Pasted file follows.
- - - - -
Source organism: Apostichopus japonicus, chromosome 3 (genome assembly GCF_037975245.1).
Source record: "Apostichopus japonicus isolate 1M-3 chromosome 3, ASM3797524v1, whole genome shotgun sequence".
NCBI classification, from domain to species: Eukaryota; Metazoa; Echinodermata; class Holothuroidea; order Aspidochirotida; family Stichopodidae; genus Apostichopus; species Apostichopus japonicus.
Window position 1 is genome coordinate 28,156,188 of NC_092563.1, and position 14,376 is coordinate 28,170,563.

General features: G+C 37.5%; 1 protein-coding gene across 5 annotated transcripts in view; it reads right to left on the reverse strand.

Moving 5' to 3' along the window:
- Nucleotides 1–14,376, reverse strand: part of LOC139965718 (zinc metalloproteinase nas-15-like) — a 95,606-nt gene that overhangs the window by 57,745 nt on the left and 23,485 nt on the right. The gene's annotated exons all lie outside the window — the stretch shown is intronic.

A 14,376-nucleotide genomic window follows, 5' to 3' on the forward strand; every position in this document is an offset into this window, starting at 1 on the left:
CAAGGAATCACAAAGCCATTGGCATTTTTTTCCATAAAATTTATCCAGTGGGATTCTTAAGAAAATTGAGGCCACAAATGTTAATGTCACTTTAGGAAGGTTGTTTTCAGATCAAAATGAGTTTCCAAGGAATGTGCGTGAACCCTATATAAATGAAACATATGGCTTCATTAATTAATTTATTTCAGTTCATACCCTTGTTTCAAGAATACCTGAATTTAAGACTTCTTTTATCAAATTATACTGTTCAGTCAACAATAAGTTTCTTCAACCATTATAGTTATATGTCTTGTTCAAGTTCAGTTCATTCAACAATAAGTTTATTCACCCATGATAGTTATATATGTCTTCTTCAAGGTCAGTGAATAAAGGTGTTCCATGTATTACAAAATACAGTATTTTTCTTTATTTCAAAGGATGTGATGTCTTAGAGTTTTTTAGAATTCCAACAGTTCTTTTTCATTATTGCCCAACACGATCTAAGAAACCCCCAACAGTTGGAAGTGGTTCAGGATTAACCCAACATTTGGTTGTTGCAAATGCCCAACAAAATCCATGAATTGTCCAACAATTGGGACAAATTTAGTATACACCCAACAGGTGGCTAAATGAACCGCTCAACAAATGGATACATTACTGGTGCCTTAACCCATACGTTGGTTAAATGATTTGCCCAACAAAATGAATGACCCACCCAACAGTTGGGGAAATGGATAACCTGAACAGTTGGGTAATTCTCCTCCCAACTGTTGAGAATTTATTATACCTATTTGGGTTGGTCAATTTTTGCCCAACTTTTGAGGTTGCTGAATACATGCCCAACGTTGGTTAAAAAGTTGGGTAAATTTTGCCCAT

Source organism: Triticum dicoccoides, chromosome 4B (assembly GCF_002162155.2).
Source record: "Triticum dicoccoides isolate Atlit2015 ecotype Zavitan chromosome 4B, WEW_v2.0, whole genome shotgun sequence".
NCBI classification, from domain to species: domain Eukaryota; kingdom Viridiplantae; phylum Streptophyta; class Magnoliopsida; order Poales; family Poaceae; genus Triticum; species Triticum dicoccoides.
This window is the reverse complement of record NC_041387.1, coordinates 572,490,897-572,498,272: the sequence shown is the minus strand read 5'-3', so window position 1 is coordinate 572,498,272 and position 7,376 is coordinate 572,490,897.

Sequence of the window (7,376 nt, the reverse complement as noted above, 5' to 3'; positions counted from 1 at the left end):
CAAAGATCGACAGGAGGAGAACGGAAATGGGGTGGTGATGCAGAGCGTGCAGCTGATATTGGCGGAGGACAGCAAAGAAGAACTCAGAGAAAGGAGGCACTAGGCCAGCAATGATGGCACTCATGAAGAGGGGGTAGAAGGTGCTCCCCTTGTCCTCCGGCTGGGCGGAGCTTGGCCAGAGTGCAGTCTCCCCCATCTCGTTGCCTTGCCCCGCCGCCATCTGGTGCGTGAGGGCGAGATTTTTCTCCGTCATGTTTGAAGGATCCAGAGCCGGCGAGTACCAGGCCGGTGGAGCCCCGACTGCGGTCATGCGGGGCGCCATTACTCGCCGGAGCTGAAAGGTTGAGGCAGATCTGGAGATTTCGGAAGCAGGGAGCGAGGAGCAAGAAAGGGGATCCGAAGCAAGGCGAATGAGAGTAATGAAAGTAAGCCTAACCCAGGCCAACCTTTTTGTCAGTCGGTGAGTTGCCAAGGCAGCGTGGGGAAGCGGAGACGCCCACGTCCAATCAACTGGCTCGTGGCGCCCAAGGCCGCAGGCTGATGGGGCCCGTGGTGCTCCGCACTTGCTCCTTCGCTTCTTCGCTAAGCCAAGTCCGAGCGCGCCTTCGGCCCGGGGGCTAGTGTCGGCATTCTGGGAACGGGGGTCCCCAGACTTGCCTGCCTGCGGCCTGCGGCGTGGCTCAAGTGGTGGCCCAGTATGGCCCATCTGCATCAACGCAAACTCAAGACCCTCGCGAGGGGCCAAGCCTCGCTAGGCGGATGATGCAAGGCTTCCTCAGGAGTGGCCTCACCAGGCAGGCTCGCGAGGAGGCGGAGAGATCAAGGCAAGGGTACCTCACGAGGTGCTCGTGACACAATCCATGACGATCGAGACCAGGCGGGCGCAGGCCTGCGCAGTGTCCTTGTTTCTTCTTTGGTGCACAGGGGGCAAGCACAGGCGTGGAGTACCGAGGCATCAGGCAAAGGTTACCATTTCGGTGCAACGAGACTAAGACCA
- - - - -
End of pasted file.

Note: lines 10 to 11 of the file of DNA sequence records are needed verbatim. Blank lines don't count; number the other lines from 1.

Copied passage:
Source organism: Triticum dicoccoides, chromosome 4B (assembly GCF_002162155.2).
Source record: "Triticum dicoccoides isolate Atlit2015 ecotype Zavitan chromosome 4B, WEW_v2.0, whole genome shotgun sequence".